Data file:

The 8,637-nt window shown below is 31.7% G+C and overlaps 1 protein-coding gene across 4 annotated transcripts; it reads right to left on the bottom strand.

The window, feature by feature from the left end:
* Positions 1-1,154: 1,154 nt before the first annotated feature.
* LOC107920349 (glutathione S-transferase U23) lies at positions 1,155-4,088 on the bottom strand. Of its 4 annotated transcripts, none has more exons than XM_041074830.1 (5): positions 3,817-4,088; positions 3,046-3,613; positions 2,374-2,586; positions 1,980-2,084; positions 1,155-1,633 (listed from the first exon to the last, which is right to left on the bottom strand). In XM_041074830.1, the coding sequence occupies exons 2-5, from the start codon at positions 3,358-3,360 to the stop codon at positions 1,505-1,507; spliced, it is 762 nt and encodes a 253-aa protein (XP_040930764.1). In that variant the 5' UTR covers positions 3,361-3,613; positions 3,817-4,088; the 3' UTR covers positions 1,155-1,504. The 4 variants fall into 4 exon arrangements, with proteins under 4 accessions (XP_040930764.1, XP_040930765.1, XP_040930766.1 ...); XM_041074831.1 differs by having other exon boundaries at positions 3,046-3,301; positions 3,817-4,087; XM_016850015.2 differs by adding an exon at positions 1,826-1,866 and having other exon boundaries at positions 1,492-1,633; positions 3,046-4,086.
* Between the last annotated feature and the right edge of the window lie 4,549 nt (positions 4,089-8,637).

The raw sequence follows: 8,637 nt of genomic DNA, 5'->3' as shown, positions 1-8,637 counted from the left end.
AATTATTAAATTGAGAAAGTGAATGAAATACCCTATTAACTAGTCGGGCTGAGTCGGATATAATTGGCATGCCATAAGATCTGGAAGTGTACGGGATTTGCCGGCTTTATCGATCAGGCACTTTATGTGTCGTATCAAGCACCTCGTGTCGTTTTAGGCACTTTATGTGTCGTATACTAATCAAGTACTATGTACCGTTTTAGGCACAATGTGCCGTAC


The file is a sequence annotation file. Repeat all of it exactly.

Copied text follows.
The 8,637-nt window shown below is 31.7% G+C and overlaps 1 protein-coding gene across 4 annotated transcripts; it reads right to left on the bottom strand.

The window, feature by feature from the left end:
* Positions 1-1,154: 1,154 nt before the first annotated feature.
* LOC107920349 (glutathione S-transferase U23) lies at positions 1,155-4,088 on the bottom strand. Of its 4 annotated transcripts, none has more exons than XM_041074830.1 (5): positions 3,817-4,088; positions 3,046-3,613; positions 2,374-2,586; positions 1,980-2,084; positions 1,155-1,633 (listed from the first exon to the last, which is right to left on the bottom strand). In XM_041074830.1, the coding sequence occupies exons 2-5, from the start codon at positions 3,358-3,360 to the stop codon at positions 1,505-1,507; spliced, it is 762 nt and encodes a 253-aa protein (XP_040930764.1). In that variant the 5' UTR covers positions 3,361-3,613; positions 3,817-4,088; the 3' UTR covers positions 1,155-1,504. The 4 variants fall into 4 exon arrangements, with proteins under 4 accessions (XP_040930764.1, XP_040930765.1, XP_040930766.1 ...); XM_041074831.1 differs by having other exon boundaries at positions 3,046-3,301; positions 3,817-4,087; XM_016850015.2 differs by adding an exon at positions 1,826-1,866 and having other exon boundaries at positions 1,492-1,633; positions 3,046-4,086.
* Between the last annotated feature and the right edge of the window lie 4,549 nt (positions 4,089-8,637).

The raw sequence follows: 8,637 nt of genomic DNA, 5'->3' as shown, positions 1-8,637 counted from the left end.
AATTATTAAATTGAGAAAGTGAATGAAATACCCTATTAACTAGTCGGGCTGAGTCGGATATAATTGGCATGCCATAAGATCTGGAAGTGTACGGGATTTGCCGGCTTTATCGATCAGGCACTTTATGTGTCGTATCAAGCACCTCGTGTCGTTTTAGGCACTTTATGTGTCGTATACTAATCAAGTACTATGTACCGTTTTAGGCACAATGTGCCGTAC